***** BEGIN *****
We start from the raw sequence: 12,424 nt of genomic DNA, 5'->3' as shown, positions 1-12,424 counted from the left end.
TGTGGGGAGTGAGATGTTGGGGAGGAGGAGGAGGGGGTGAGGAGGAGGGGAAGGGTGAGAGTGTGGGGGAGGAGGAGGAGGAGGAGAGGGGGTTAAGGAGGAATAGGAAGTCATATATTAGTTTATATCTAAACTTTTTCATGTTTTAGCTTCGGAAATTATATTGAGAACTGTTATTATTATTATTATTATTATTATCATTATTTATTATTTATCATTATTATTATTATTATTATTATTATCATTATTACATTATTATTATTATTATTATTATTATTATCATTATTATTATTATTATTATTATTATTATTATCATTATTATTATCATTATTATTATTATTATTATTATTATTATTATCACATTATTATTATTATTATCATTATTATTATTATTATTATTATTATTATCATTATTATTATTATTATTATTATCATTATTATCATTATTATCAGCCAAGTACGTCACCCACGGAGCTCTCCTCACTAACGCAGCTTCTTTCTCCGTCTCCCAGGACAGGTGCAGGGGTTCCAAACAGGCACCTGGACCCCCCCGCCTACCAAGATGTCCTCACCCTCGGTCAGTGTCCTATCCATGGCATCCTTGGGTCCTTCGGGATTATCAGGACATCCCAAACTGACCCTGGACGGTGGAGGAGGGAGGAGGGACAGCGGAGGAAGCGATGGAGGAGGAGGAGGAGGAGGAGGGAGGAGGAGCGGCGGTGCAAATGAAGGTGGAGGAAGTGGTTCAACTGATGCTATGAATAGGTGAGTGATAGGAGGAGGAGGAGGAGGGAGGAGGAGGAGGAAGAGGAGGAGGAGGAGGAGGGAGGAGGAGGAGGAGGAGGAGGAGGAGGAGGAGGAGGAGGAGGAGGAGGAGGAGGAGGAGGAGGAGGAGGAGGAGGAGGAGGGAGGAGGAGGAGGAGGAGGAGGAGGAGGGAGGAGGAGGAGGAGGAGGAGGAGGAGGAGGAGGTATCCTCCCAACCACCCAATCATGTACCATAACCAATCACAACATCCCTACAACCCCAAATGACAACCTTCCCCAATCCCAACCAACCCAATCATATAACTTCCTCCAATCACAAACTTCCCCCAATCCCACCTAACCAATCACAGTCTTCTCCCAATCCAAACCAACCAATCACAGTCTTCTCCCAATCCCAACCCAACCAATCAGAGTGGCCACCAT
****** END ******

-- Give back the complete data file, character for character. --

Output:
We start from the raw sequence: 12,424 nt of genomic DNA, 5'->3' as shown, positions 1-12,424 counted from the left end.
TGTGGGGAGTGAGATGTTGGGGAGGAGGAGGAGGGGGTGAGGAGGAGGGGAAGGGTGAGAGTGTGGGGGAGGAGGAGGAGGAGGAGAGGGGGTTAAGGAGGAATAGGAAGTCATATATTAGTTTATATCTAAACTTTTTCATGTTTTAGCTTCGGAAATTATATTGAGAACTGTTATTATTATTATTATTATTATTATCATTATTTATTATTTATCATTATTATTATTATTATTATTATTATCATTATTACATTATTATTATTATTATTATTATTATTATCATTATTATTATTATTATTATTATTATTATTATCATTATTATTATCATTATTATTATTATTATTATTATTATTATTATCACATTATTATTATTATTATCATTATTATTATTATTATTATTATTATTATCATTATTATTATTATTATTATTATCATTATTATCATTATTATCAGCCAAGTACGTCACCCACGGAGCTCTCCTCACTAACGCAGCTTCTTTCTCCGTCTCCCAGGACAGGTGCAGGGGTTCCAAACAGGCACCTGGACCCCCCCGCCTACCAAGATGTCCTCACCCTCGGTCAGTGTCCTATCCATGGCATCCTTGGGTCCTTCGGGATTATCAGGACATCCCAAACTGACCCTGGACGGTGGAGGAGGGAGGAGGGACAGCGGAGGAAGCGATGGAGGAGGAGGAGGAGGAGGAGGGAGGAGGAGCGGCGGTGCAAATGAAGGTGGAGGAAGTGGTTCAACTGATGCTATGAATAGGTGAGTGATAGGAGGAGGAGGAGGAGGGAGGAGGAGGAGGAAGAGGAGGAGGAGGAGGAGGGAGGAGGAGGAGGAGGAGGAGGAGGAGGAGGAGGAGGAGGAGGAGGAGGAGGAGGAGGAGGAGGAGGAGGAGGAGGAGGAGGGAGGAGGAGGAGGAGGAGGAGGAGGAGGGAGGAGGAGGAGGAGGAGGAGGAGGAGGAGGAGGTATCCTCCCAACCACCCAATCATGTACCATAACCAATCACAACATCCCTACAACCCCAAATGACAACCTTCCCCAATCCCAACCAACCCAATCATATAACTTCCTCCAATCACAAACTTCCCCCAATCCCACCTAACCAATCACAGTCTTCTCCCAATCCAAACCAACCAATCACAGTCTTCTCCCAATCCCAACCCAACCAATCAGAGTGGCCACCAT